ImageThis week’s art installment comes courtesy of my five-year old, M. These are my kind of snowflakes because I can enjoy without any of the side effects that cold weather brings.

Surely I am not the only one feeling like she needs to unfurl her body after cold, icy, snowy, or illness-filled days? My friends in the northeast and midwest are undoubtedly wearier than I. Well, I’ve got two great links to help you do just that:

  • Katy Bowman offered up 30 days’ worth of alignment challenges via Facebook then posted them all here.
  • The Fascia Freedom Fighters give you some TLC for your shoulders here.

Along slightly different lines, here’s a great interview with one of my favorite pelvic floor specialists, Julie Wiebe, PT. I love it because she really talks about the comprehensive nature of the “core,” a term that gets tossed about a lot with major implications. Here’s a taste and it will show you why I really respect Julie’s thought-process:

What I have learned from helping women rebuild a solid central foundation, can be applied in multiple populations, because everyone needs a central stability for efficient, effective and powerful movement and fitness. (Please note: I don’t like to use the word “core” anymore…means too many different things to different people. So I use words now like foundation, central stability, postural control, and sturdy anchor.)

Julie Wiebe, PT

Here’s a conclusion from a study Julie cites that further challenges the conventional wisdom that if a woman suffers from incontinence she should simply do Kegels:

These data suggest that women with incontinence have increased PF and abdominal muscle activity associated with postural perturbations. This finding challenges the clinical assumption that incontinence is associated with reduced PF muscle activity, and suggests that training control and coordination of abdominal muscle activity may be important in treatment of this condition. The contrasting effects of increased bladder volume on PF and abdominal muscle EMG are likely to present further challenges to the maintenance of continence.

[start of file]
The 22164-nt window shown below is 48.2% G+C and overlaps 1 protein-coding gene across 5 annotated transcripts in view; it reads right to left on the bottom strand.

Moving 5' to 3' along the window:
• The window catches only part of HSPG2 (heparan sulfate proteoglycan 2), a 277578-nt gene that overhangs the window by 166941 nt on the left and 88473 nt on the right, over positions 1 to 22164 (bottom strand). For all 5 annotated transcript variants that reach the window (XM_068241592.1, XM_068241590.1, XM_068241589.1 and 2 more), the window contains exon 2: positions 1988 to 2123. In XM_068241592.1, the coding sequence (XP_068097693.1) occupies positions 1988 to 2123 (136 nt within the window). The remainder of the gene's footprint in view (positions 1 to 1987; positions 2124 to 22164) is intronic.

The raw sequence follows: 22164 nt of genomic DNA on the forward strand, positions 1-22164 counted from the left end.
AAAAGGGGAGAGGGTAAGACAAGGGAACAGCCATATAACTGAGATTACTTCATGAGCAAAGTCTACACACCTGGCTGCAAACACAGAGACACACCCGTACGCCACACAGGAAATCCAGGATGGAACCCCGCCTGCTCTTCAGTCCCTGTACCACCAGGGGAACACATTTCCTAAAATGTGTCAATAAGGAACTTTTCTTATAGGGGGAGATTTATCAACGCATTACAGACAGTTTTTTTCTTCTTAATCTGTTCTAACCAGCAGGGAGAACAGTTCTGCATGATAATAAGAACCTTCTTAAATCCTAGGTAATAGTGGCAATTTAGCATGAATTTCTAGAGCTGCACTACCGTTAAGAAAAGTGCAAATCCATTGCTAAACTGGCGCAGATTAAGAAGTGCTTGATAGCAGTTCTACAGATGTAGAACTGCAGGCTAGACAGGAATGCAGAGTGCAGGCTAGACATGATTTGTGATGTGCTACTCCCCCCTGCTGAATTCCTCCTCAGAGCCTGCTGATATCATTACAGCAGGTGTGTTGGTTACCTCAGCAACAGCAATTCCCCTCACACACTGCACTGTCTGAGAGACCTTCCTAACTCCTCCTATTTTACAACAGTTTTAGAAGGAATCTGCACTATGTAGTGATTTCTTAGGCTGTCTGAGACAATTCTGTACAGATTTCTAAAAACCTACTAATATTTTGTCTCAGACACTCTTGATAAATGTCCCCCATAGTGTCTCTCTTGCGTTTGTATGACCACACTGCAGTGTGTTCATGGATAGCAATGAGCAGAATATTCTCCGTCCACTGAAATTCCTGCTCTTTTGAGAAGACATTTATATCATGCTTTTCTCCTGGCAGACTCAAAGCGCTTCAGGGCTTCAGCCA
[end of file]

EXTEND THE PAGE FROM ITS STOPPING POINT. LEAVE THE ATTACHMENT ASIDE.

from “Postural response of the pelvic floor and abdominal muscles in women with and without incontinence,” Neurology and Urodynamics, 2007;26(3):377-85, Smith MD, Coppieters MW, Hodges PW.

Comfort food abounds in the blogosphere right now:

Let’s talk kiddos, shall we?

Have you wondered why all the fuss about fermented cod liver oil? Have you opted to stick with “plain” fish oil instead? Wellness Mama offers up a great post detailing the differences between the two.

You guys know that a big thing for me is that we regular folks shouldn’t be training as if we were athletes but instead should be moving in ways to promote wellness. I loved this post directed at fitness professionals because it urges them to think about their everyday clients differently from their elite athlete clients. If you try to practice periodization for yourself or your clients, give it a read.

I was super excited for the talented Elana Amsterdam this week as one of her recipes was highlighted on Jamie Oliver’s blog. It’s for a fruit-sweetened brownie, and I may or may not have made a special trip to the store after reading it to find a soy-free baking chocolate I could use to make them.

As always, thanks for making it to the end of the week with me! Hope your weekend is filled with fun, family, rest and lots of walking!

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